A scientometric analysis of suicide research: 1990-2018

J Affect Disord. 2020 Apr 1;266:356-365. doi: 10.1016/j.jad.2020.01.121. Epub 2020 Jan 25.

Abstract

Background: Increasing knowledge on suicide prevention has been shown to be important for suicide prevention. This paper exams the accomplishment of research on suicide and examine how those research activities contribute to the change of suicide rates.

Methods: Data of the publications relating to suicide from 1990 to 2018 were retrieved from the Web of Science and Scopus. Bibliographic information was analyzed and the relationships between suicide rates with the number of publications per million population and the average article citations per year were examined.

Results: From 1990 to 2018, globally, publications on suicide have increased significantly. The United States ("USA") had the greatest number of publications. Research collaborations among different countries/regions have been flourishing and multinational centers have become more common than ever. Nonetheless, in some countries/regions with high rates of suicide, suicide research was scarce. It was found that the number of publications per million population and the average article citations per year were negatively correlated with the suicide rates at the global level (r = - 0.96, p < 0.001; r = -0.91, p < 0.001, respectively), but not in the higher SDI regions (r = -0.05, p = 0.81; r = 0.02, p = 0.91, respectively). Furthermore, research focusing on suicide intervention was also relatively limited.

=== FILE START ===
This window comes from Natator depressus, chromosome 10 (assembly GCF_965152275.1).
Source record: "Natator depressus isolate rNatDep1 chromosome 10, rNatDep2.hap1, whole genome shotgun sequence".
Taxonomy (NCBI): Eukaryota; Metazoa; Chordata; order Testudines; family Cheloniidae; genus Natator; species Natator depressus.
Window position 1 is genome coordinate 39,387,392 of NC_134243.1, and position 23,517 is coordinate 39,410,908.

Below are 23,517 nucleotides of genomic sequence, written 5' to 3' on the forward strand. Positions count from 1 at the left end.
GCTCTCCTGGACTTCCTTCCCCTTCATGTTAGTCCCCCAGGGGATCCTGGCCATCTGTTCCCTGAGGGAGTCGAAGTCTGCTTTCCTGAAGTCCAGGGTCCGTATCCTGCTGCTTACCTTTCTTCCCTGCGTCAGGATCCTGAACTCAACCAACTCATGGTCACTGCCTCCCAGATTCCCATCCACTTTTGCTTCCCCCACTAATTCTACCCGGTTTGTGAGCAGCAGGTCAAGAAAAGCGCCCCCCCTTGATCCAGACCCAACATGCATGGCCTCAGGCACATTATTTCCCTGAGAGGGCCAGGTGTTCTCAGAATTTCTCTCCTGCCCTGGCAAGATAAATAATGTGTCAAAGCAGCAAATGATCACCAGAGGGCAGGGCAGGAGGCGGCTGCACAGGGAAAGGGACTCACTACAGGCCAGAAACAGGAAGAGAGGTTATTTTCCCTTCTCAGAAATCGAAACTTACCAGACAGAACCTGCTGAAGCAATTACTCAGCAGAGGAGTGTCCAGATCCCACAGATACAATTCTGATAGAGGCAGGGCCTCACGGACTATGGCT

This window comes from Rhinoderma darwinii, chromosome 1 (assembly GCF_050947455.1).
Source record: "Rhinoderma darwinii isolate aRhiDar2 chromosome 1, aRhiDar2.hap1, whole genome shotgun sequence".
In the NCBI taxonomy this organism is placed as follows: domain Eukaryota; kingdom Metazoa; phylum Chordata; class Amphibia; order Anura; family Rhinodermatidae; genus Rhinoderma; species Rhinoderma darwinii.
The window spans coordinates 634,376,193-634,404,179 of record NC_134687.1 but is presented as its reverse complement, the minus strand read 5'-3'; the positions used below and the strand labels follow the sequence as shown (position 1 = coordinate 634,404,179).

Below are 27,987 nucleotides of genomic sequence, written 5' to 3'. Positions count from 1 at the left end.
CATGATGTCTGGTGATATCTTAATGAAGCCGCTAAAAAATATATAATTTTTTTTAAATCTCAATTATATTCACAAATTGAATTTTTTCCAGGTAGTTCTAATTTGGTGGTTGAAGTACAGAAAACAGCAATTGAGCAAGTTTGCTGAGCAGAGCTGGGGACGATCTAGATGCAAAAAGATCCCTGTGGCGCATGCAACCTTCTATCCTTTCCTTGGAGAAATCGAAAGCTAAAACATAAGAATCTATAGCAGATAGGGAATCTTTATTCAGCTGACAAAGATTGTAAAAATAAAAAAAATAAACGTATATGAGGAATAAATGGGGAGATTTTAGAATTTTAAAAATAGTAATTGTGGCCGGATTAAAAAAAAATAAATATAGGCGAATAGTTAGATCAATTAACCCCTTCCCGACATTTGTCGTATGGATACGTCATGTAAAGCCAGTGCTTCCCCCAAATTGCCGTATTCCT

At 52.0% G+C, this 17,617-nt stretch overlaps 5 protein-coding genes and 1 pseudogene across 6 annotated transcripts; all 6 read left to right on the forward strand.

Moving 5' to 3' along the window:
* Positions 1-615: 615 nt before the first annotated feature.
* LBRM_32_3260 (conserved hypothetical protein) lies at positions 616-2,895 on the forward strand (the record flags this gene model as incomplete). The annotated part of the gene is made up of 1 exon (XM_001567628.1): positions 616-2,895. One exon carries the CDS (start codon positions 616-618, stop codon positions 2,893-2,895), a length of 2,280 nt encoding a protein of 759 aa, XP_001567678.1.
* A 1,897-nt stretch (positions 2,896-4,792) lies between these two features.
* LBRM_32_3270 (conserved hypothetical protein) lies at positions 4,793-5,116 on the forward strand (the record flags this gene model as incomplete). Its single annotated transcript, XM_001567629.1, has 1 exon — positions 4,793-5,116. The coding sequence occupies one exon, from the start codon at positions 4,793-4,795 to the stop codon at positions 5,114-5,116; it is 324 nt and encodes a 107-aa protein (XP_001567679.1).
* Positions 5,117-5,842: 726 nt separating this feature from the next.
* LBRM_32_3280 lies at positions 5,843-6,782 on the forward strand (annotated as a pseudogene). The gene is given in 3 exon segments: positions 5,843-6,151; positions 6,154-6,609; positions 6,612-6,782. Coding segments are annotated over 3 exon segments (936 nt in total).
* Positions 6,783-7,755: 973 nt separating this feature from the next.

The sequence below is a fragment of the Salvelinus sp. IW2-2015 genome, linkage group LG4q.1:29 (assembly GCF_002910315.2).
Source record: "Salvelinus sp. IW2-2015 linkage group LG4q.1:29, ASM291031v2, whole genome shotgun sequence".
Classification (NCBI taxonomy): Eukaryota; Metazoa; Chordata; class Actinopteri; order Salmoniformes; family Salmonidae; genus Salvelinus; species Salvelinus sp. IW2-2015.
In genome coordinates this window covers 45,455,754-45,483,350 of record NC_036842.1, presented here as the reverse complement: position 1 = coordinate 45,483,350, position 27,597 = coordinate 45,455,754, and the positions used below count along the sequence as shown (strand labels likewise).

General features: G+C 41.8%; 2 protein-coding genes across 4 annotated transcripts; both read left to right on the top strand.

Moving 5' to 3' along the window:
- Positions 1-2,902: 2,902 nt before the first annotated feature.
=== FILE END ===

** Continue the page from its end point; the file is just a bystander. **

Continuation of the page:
Limitation: The origins of the publications were only based on the corresponding authors' regions.

Conclusions: There is significant imbalance in the amount of research effort especially in the regions with high suicide rates. In the higher socioeconomic level regions, the quantity and quality of publications sometimes do not transpire in the reduction of suicide rates. A better connection between the fundamental and practical suicide research should be established. More resources should be made available to the low- and middle-income countries/regions with higher suicide risks, then the effect of suicide prevention might be much more significant.

Keywords: Scientometric analysis; Suicide prevention; Suicide research.

Publication types

  • Research Support, Non-U.S. Gov't

MeSH terms

  • Bibliometrics
  • Biomedical Research*
  • Humans
  • Suicide* / prevention & control
  • United States / epidemiology